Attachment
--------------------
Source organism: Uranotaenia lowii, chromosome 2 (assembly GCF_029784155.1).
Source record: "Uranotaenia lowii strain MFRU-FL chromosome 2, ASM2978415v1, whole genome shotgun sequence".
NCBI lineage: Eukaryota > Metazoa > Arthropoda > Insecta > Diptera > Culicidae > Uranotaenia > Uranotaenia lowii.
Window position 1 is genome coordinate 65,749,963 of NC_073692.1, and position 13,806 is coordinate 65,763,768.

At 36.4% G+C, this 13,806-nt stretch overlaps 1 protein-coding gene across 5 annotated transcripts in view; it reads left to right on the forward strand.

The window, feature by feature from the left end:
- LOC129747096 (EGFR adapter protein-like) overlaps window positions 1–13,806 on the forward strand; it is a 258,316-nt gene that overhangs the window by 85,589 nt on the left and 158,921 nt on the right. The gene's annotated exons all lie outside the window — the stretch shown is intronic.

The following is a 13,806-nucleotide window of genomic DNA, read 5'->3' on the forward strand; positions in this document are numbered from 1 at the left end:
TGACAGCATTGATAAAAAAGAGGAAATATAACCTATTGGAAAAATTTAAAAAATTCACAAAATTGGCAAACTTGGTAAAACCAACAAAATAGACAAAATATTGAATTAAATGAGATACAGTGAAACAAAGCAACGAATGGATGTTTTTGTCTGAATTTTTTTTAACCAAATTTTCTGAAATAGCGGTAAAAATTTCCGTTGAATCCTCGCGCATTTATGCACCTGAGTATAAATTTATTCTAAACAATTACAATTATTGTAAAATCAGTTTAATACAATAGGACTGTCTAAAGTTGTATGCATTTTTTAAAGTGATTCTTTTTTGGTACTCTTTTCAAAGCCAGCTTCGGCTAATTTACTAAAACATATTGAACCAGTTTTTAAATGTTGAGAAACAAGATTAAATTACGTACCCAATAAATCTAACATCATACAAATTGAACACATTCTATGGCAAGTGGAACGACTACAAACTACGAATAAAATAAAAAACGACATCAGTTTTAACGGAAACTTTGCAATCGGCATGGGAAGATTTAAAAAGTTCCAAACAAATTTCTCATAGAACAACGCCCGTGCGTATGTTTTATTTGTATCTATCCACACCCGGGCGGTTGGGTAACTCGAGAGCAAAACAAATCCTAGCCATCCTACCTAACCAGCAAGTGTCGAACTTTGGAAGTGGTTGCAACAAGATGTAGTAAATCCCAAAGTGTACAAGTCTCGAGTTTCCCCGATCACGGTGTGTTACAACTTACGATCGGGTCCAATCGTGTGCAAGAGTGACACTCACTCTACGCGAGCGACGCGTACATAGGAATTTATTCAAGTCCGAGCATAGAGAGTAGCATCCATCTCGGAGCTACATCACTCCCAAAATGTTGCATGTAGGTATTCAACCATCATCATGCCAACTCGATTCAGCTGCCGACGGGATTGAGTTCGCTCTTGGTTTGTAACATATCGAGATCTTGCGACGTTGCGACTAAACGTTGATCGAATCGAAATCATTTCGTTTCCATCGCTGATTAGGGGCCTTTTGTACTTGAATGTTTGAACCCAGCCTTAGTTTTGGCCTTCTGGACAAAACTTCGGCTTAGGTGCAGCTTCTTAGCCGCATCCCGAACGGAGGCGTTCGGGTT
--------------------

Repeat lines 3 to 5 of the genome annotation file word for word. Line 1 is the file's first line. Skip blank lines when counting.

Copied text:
NCBI lineage: Eukaryota > Metazoa > Arthropoda > Insecta > Diptera > Culicidae > Uranotaenia > Uranotaenia lowii.
Window position 1 is genome coordinate 65,749,963 of NC_073692.1, and position 13,806 is coordinate 65,763,768.

At 36.4% G+C, this 13,806-nt stretch overlaps 1 protein-coding gene across 5 annotated transcripts in view; it reads left to right on the forward strand.